109 councils had a policy in place to bring down emissions related to procurement, through purchasing arrangements and through engaging with their suppliers. However, food was specified as part of these procurement strategies in only 44 councils. This demonstrates a gap in councils' understanding between procurement being a powerful tool for reducing emissions, and the emissions-saving potential of changing local food procurement for council provided services.
Councils that include food in their procurement strategy vs. councils seeking to reduce emissions from procurement
Given its vast potential for decarbonising food-related emissions, stimulating the local economy and creating better health outcomes, it is concerning that councils across the UK scored just one fifth (21 per cent) of available points on procurement.
Four fifths (83 per cent) of councils achieved an ‘inadequate’ score, which means they have no clear timebound or measurable policies to tackle the main source of food-related emissions for a council.
One in eight (12 per cent) of councils scored ‘basic’, which means that they have some timebound and measurable policies to tackle food-related procurement emissions or to engage with local residents on the topic of sustainable diets.
Just one in 20 (5 per cent) of councils scored ‘better’, which means that they are taking actions like serving fresh, locally sourced fruit and vegetables in schools, introducing low-meat or meat-free days, requiring contractors to have a sustainable food policy and encouraging local businesses to serve more climate-friendly food.
From the ‘better’ case studies, councils that have more advanced procurement strategies have recognised the economic, health and environmental benefits of serving more sustainable meals in services either run by the council, contracted by the council, or over which the council can have some influence. Some of these councils have realised these benefits too and have successfully used local procurement to develop a thriving local food economy and, in turn, improve local food security as well as health and climate outcomes. Some councils are exploring the co-benefits that adopting the principles of a good food policy (see Annex A) unlocks, both in terms of positive health outcomes and the reduction of food-related emissions.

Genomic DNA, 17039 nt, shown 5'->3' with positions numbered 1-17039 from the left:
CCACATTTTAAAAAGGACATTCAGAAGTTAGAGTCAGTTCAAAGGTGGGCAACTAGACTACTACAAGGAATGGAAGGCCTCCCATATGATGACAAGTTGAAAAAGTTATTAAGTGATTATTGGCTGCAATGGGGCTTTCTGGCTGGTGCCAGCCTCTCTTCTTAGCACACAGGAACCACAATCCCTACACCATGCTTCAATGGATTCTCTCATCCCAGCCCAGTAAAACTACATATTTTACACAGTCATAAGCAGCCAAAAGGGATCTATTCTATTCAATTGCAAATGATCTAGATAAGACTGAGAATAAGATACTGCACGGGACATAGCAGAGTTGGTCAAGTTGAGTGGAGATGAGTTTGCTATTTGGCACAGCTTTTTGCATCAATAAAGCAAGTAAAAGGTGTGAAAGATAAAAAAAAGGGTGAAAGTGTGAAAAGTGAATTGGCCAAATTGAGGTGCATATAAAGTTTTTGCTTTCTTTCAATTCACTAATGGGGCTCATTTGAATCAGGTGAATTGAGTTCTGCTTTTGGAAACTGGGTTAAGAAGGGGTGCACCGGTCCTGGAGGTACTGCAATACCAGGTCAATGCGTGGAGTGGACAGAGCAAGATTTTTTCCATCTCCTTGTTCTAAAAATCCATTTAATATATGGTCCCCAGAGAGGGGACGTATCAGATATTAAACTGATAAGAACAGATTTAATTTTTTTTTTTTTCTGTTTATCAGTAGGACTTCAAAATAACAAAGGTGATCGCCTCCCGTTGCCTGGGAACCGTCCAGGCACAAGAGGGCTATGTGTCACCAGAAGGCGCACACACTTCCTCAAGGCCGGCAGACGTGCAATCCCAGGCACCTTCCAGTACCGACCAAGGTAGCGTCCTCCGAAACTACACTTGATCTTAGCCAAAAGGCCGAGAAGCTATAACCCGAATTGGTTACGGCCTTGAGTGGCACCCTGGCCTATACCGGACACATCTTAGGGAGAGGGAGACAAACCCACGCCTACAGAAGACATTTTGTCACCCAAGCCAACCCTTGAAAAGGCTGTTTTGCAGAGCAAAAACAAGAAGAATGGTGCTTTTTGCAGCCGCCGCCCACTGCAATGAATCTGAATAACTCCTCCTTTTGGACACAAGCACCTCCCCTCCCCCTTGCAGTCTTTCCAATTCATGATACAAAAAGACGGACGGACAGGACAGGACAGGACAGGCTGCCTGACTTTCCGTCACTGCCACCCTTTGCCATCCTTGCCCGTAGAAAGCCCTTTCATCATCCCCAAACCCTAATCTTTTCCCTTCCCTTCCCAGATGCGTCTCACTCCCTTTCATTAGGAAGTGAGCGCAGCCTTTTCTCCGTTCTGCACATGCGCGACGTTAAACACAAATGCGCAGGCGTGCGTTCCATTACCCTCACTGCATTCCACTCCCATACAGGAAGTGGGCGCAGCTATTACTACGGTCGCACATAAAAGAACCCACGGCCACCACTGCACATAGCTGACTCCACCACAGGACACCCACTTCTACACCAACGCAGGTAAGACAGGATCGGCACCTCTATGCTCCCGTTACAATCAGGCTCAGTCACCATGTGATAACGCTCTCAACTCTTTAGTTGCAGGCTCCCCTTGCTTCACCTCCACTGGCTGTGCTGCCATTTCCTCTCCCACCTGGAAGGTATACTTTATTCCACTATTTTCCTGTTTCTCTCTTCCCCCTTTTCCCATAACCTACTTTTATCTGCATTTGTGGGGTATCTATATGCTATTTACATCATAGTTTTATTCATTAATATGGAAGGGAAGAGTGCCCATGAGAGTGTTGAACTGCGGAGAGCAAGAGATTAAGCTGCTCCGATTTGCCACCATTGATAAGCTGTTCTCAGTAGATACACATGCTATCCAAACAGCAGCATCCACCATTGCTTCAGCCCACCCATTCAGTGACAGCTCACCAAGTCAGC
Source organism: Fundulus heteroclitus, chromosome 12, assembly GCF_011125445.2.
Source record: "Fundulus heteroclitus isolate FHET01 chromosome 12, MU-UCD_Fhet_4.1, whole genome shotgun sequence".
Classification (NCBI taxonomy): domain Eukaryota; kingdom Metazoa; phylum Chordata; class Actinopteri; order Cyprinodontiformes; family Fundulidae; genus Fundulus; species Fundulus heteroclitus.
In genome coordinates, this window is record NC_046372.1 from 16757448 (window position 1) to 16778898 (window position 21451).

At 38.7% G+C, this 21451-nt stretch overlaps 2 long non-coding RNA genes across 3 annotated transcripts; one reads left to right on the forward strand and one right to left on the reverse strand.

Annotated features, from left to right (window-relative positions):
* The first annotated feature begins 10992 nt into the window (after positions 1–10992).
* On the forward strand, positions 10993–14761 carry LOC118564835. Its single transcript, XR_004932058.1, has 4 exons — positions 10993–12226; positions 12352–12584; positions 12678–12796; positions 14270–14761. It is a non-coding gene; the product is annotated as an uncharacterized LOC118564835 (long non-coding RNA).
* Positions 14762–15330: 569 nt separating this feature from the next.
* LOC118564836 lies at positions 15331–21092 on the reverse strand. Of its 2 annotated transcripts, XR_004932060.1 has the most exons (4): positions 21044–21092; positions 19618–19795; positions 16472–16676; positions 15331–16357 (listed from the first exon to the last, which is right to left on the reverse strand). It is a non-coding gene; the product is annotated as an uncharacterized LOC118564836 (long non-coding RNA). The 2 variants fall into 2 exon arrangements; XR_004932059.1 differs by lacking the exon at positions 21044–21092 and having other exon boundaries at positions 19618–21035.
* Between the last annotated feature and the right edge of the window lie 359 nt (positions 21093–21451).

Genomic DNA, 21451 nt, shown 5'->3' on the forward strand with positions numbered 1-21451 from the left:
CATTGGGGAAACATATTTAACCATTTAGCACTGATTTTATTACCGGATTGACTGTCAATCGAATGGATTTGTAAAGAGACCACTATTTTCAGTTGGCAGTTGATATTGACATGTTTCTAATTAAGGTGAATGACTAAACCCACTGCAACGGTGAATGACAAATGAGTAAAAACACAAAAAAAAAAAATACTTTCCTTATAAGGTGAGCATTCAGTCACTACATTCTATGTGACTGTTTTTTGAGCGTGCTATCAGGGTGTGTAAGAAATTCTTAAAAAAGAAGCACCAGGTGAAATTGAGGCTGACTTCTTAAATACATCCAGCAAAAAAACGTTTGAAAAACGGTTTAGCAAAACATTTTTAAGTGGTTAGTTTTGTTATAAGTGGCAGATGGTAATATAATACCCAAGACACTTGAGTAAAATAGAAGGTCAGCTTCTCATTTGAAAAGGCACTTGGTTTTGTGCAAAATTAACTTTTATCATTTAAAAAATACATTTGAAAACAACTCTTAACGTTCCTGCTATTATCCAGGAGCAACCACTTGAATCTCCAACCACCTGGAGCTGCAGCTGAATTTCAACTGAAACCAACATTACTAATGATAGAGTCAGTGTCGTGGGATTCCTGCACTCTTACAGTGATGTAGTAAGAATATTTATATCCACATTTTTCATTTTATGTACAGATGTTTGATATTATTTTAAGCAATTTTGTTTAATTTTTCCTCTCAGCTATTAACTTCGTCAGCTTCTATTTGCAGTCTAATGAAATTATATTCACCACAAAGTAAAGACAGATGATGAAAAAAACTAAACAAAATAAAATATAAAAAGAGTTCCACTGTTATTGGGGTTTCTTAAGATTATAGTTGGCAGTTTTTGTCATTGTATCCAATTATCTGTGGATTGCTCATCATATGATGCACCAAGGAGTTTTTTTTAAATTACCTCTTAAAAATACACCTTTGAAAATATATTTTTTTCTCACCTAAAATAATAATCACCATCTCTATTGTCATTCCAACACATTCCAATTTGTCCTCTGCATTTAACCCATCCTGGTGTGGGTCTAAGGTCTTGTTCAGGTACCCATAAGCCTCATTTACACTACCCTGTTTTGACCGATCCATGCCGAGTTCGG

Some of the councils also reported difficulties associated with changing their local procurement strategy. This is partly because of the complexities around changing a pre-existing catering contract, outsourcing local procurement to a region-wide organisation and procurement guidance for councils focusing on value-for-money, rather than a balance of economic and social value.
Regional distribution of scoring for procurement
 EfW Net (2020) Waste not, want not: What the world could learn from Wales’ food waste programme. Available online at:
 Welsh Government (2021) Agriculture (Wales) White Pape. Available online at: https://gov.wales/sites/default/files/consultations/2020-12/agriculture-wales-bill-white-paper.pdf [accessed 12/10/2022]
 Institute for Government (2019) Summary: Governing without ministers. Available online at: https://www.instituteforgovernment.org.uk/summary-governing-without-ministers-northern-ireland [accessed 12/10/2022]